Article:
Tuesday, August 13, 2013

People of color and indigenous groups often the target of discrimination in Mexico

Gays, HIV positive also report mistreatment in the nation's huge capital city, study finds

Guadalajara -
Mexico is a nation of morenos. The term means nothing more than dark skinned. Within that almost boundless category one sees human flesh ranging from a nearly imperceptible tan to almost black. People on both ends of the spectrum readily describe themselves as morenos, and commonly with pride.

It is not offensive to refer to someone in this country as a moreno. It is merely descriptive, and at times may even be regarded as a term of endearment. Which makes it all the more ironic that morenos report they are frequently the targets of discrimination for that very reason.

Such was the conclusion of Mexico City's Council for the Prevention and Elimination of Discrimination (COPRED) in a recently published survey covering social and cultural attitudes in the Federal District.

Three out of 10 respondents reported that they have been the subject of some form of discriminatory treatment, often based upon skin color, style of dress or personal appearance. COPRED concluded that most discrimination is directed at indigenous persons and morenos, followed by gays, the poor, senior citizens and those who speak little or no Spanish.

Three of those categories frequently apply to the same persons. Mexico has a very large indigenous population, particularly concentrated in the southern states of Oaxaca, Chiapas, Guerrero, Quintana Roo and Yucatán. These more direct descendants of peoples who were here long before the Spanish arrived 500 years ago are often dark complected, and many rely upon Spanish as a second language, or do not speak it at all. A 2011 study reported over 350 indigenous languages or dialects are spoken in 17 Mexican states, by as many as seven million people. It is not uncommon to find Mexicans in remote provinces whose Spanish is marginal or nonexistent. The government has been recognized for its effort to teach them the nation's official language. Mexico is a model in eliminating illiteracy.

Morenas from the southwestern state of Chiapas

Those same indigenous groups often display ethnic dress on the street, which may lead to other forms of more subtle discrimination in large metropolitan areas. Guadalajara vs. los ambulantes: a familiar story.

Persons openly gay also reported frequent discriminatory acts in the COPRED survey, despite the fact that Mexico City is one of the world's most heavily populated urban communities. Courts here are grappling with the enormous task of trying to weed out deeply rooted sociocultural attitudes. Mexican Supreme Court: anti-gay comments are hate speech, not free speech, and are not legally protected.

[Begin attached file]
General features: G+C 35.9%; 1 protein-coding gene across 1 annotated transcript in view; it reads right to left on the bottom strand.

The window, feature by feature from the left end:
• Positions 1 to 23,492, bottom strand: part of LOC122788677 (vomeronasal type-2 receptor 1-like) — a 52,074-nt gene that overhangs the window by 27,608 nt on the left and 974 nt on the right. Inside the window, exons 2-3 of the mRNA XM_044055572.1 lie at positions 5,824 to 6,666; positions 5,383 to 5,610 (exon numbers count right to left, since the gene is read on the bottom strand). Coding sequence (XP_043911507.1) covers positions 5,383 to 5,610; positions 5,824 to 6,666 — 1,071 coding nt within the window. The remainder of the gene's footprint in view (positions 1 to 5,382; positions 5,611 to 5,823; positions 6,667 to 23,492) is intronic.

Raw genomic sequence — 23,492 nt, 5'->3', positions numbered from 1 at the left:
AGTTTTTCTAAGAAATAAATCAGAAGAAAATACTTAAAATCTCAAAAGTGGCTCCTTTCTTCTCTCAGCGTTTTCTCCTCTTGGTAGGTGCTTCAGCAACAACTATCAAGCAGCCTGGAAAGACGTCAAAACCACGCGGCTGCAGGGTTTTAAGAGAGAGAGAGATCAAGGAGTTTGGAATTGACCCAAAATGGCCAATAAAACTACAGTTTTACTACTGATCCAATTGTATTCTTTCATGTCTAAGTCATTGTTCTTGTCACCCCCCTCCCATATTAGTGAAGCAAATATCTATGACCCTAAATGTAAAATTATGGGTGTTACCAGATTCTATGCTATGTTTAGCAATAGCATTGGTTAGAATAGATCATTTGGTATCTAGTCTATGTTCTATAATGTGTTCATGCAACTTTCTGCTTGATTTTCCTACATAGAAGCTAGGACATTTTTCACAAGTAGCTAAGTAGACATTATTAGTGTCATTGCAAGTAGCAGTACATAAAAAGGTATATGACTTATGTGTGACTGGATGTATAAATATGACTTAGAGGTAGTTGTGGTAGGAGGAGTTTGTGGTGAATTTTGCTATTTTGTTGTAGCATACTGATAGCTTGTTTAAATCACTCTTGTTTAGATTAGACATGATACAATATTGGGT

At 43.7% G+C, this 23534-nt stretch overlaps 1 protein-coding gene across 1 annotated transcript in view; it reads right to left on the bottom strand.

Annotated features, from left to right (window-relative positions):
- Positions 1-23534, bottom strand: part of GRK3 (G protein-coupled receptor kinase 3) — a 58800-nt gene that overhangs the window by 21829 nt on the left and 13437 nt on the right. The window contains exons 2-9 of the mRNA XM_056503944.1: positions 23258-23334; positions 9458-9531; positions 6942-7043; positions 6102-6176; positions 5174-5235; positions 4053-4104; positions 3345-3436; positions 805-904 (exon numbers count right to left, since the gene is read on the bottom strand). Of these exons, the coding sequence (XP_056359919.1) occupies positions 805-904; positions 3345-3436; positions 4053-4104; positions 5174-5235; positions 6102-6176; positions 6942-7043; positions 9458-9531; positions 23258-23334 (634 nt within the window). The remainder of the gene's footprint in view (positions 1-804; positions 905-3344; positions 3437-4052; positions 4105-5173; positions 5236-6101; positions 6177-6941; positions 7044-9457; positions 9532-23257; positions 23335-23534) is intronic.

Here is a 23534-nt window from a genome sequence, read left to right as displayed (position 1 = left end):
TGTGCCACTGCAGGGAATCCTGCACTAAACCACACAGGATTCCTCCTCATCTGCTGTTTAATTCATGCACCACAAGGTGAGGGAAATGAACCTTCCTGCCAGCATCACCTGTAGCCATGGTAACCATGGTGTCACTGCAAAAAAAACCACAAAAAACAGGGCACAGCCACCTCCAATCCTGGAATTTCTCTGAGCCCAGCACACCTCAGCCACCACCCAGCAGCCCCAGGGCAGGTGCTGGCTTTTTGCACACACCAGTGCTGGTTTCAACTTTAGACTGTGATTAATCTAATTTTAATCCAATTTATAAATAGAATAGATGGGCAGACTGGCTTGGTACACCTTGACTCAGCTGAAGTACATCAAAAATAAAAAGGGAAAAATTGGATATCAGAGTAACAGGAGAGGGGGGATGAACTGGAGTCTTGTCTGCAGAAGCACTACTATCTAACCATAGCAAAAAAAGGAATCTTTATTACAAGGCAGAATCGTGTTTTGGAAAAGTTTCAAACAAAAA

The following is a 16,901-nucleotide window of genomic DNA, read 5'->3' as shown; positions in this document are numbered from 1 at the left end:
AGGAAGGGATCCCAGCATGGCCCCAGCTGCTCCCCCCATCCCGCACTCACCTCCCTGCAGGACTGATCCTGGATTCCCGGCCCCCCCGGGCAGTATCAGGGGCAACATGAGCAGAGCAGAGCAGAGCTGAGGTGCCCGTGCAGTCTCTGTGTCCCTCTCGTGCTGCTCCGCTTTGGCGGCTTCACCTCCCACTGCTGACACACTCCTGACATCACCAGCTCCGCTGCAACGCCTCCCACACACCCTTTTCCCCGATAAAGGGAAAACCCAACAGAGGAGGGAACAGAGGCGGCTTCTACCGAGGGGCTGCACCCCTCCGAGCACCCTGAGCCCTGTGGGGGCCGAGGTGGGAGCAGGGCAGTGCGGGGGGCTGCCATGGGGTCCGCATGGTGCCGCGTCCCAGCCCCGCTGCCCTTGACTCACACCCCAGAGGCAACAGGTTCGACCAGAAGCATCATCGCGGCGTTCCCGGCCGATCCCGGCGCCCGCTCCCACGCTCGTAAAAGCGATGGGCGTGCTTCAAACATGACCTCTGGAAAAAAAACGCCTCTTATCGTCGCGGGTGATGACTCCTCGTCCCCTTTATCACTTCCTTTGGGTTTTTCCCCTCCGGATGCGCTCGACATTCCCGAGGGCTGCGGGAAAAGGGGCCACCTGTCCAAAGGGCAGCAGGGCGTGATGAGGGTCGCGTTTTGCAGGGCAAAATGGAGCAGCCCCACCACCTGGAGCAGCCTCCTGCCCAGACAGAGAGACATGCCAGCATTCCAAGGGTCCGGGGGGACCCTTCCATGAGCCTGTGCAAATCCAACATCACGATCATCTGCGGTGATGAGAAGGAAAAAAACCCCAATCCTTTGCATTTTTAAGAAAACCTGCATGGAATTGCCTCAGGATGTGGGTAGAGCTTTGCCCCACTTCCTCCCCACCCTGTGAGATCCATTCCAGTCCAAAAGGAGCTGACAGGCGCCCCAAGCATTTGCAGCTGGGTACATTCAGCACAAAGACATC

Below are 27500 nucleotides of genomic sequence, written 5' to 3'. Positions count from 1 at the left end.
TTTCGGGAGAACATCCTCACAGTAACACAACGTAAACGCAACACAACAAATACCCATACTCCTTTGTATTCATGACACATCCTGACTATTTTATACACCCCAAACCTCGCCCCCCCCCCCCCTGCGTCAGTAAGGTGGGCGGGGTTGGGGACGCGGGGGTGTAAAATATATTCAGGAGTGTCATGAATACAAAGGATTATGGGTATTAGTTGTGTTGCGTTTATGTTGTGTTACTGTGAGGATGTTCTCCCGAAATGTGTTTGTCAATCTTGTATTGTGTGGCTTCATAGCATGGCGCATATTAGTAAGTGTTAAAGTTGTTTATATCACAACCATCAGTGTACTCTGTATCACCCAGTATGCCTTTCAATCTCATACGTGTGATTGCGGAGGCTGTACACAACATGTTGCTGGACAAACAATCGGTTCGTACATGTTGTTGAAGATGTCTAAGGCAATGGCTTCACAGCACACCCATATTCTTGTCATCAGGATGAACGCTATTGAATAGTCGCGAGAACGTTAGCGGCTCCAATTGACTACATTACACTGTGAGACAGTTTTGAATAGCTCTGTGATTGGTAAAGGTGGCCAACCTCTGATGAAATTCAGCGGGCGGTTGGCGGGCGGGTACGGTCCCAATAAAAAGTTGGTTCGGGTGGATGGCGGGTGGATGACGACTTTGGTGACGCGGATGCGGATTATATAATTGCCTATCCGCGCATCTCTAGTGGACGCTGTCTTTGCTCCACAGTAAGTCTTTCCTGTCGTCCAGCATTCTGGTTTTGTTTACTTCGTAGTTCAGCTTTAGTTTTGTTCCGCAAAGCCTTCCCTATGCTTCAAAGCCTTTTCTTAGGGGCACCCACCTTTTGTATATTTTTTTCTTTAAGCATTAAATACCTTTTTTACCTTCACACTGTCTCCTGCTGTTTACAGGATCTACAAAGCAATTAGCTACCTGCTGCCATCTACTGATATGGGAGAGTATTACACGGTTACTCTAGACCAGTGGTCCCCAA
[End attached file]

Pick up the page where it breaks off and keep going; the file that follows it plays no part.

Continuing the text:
The HIV positive are another segment who often encounter discrimination in the workplace. In June a panel of the Supreme Judicial Court uncharacteristically rejected an opportunity to protect infected persons from abusive treatment on the job, and to curtail the power of employers to dismiss them solely because of their health status. Mexican Supreme Court rejects HIV discrimination case.

When asked to measure the severity of their own experiences, most COPRED survey respondents ranked them 7 on a 10 point scale. The Democratic Revolution Party government of Miguel Ángel Mancera has made the enforcement of anti-discrimination laws in the Federal District a high priority. Same sex marriage was first legalized there in 2009, as was abortion in 2008, and Mexico City is generally regarded as avant-garde on political thought and contemporary social issues.

"Citizens themselves share responsibility for the elimination of discrimination. They have to participate along with the state and federal government by dealing with the subject," said PRD governor Mancera.

Aug. 23 - 2,900 first and second graders in Chemax, Yucatán will learn how to read and write in their birth language, Mayan, while they master the same in Spanish. The state hopes to establish a model for bilingual education at the primary school level. Enseñan a escribir en maya.

Dec. 24, 2013 - Eighty percent of Mexico's indigent population, or about 5.4 million citizens, live in poverty, the National Commission on Human Rights (CNDH) reported today.

Oct. 4, 2012 - U.S. court rules against gay deportee

Morenos not uncommonly describe themselves as of three shades: Moreno claro (light brown in theory, but often almost white), moreno moreno (medium brown) and moreno oscuro (dark brown). This beautiful young woman, whom I'm happy to claim as a friend, is a classic morena morena.

© MGRR 2013. All rights reserved. This article may be cited or briefly quoted with proper attribution or a hyperlink, but not reproduced without permission.

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